I’ve been reflective lately, thinking about how I got here. Why things are how they are and not like how they aren’t.
And with looking back comes the inevitable nostalgia. It’s not like I think high school or—God forbid—middle school was all that awesome. But, I became myself then.
Or, at least, the trajectory I find myself on now was born out of circumstances in high school. Who we are, I suppose, changes on the context in which we find ourselves. Our beliefs and friends and ideals and autonomy changes over time.
And entering adulthood is pretty personally tumultuous. But I digress.
* * *
My junior year of high school I took AP English with Ms. Butz. Everyone knew that her class was the hardest English class offered. Everyone knew that you would have to write. I groaned alongside everyone else, but I secretly looked forward to it.
Because I longed to be put to the test. I longed to be pushed. I wanted to be stretched.
And I was.
Ms. Butz made me work, but she was also the first person to suggest that I major in English. She still teaches at my high school, pushing young minds to become something.
When I came to ACU, I took a piloted version of Core, run through the Honors College, taught by Dr. Stephenson. We were looking at the way literature, through time, handled race.
He, too, put me to the test. I wrote my first serious paper for that class.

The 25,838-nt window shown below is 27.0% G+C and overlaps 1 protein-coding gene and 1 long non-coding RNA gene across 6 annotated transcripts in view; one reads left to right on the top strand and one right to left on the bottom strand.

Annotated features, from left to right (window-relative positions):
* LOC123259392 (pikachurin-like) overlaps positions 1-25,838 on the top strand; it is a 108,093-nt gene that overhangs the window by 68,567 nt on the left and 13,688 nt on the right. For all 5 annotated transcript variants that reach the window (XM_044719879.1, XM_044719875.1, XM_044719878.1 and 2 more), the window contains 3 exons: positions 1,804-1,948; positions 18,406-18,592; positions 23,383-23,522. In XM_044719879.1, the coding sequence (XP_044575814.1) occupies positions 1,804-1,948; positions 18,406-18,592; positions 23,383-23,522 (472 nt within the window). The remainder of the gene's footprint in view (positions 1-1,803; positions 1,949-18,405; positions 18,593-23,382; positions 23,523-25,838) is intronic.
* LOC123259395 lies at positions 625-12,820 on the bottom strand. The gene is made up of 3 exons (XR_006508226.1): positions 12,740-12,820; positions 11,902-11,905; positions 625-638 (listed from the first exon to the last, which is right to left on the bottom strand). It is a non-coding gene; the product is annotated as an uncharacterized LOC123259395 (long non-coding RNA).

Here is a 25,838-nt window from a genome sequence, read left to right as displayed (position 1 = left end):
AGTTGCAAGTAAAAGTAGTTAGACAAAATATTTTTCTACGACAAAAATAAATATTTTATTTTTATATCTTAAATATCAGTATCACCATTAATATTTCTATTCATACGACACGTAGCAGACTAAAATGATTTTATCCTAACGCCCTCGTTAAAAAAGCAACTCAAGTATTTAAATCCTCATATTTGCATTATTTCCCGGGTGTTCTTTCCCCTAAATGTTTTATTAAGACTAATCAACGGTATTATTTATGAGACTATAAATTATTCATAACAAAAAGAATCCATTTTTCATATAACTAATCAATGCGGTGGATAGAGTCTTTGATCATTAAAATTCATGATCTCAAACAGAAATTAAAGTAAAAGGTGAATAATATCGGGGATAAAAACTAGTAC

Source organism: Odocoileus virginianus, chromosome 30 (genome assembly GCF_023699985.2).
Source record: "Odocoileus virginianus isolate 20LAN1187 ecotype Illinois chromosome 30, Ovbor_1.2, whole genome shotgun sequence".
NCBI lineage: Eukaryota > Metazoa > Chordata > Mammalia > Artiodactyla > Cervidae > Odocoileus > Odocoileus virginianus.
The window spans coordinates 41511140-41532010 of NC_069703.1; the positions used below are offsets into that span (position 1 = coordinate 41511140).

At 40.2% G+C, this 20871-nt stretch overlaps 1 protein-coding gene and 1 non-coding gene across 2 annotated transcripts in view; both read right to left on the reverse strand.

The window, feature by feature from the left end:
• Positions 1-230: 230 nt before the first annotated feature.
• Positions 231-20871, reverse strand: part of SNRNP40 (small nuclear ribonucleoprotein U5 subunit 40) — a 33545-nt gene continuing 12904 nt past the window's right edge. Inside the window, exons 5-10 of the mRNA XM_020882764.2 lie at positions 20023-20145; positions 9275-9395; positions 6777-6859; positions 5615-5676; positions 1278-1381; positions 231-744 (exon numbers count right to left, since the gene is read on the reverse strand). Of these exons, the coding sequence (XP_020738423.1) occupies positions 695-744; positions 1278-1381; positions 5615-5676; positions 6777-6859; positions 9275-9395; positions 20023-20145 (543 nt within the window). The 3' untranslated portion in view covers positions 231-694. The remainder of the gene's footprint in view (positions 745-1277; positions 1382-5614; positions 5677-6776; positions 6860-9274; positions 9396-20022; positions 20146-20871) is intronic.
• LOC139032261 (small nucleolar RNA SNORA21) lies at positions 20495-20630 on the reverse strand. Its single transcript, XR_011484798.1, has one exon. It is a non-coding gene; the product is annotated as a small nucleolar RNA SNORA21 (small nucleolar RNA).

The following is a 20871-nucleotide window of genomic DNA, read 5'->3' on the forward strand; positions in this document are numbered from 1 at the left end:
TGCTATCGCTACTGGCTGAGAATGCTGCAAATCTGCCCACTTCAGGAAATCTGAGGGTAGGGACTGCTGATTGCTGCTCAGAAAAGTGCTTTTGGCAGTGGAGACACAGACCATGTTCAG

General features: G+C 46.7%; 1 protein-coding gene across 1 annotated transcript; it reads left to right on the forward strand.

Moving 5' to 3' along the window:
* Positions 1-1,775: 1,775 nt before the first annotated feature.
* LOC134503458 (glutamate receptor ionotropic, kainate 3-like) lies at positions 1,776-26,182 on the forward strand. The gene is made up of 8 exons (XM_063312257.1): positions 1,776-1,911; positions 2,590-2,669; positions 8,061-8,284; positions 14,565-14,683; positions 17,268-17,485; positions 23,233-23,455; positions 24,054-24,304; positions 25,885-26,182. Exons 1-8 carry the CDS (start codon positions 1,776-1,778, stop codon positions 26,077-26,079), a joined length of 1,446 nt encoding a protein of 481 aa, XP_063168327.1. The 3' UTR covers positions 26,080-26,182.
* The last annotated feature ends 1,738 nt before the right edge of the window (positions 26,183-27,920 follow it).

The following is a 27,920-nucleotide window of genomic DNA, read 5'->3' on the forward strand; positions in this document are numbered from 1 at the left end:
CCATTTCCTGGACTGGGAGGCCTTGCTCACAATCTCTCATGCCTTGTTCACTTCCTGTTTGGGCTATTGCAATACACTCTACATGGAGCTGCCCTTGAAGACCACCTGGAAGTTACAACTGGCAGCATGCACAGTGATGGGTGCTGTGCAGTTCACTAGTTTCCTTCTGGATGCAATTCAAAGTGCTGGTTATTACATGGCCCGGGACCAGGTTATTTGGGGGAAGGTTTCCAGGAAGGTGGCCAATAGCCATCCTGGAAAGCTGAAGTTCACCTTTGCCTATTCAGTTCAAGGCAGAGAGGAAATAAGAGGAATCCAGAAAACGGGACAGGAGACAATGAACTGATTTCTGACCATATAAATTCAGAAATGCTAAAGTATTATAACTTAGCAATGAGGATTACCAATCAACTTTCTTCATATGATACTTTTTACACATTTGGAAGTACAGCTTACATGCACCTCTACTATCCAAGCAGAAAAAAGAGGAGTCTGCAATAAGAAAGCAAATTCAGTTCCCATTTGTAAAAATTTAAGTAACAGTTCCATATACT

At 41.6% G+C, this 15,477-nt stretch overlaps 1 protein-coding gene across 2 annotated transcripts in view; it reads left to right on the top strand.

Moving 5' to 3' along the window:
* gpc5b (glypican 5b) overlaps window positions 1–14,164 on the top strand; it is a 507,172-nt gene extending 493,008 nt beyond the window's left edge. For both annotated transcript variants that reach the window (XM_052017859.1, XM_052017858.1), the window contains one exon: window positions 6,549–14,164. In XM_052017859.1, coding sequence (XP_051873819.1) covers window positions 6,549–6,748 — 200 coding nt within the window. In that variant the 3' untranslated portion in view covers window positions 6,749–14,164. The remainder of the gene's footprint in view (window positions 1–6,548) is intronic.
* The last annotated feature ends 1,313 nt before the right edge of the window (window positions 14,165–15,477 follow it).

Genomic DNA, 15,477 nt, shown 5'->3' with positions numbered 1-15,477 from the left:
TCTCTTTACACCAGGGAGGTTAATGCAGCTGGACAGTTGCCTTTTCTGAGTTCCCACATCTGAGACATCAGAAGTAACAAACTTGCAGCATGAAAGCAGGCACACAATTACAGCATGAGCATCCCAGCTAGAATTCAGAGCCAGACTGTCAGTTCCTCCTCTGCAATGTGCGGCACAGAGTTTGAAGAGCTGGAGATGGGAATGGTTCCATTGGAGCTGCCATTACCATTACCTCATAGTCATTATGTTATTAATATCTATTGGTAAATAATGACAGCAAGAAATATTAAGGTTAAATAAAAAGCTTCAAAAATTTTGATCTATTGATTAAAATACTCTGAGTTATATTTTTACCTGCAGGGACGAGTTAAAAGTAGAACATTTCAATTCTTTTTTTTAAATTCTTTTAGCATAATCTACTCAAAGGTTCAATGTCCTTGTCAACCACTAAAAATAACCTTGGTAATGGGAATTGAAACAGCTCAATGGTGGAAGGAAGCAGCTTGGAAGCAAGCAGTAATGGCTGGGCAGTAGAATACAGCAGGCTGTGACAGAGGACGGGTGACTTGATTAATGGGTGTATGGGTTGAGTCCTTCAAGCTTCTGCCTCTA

Dr. Stephenson was the first to suggest that I should pursue graduate work. After that, I took as many classes from him as I could. For all four years of my undergrad, Dr. Stephenson was a guide, teacher, and mentor.
And during my junior year, I took my first Rhetoric class. It was with Dr. Williams. We focused on the intersection of Rhetoric and Social Justice. For any of you who have been around my blog for any length of time, you can chalk up some of my pontificating to her.
Once more, she put me to the test. She supervised my undergraduate thesis, molding and shaping me into the beginnings of a scholar. She was the first to suggest that I do graduate work in Composition and Rhetoric.
And, of course, there are many more teachers I could write about. Many more scholars and professors and writers and teachers who took an interest in me. Who saw a potential and pushed me.
And, no, it was not always fun. It’s still not always fun. And, yes, I expect many more difficult classes and semesters before it’s all over (if it’s ever all over!), but I am who I am, at least in part, because of Ms. Butz and Dr. Stephenson and Dr. Williams and the others.
And so, today, I am thankful for my teachers.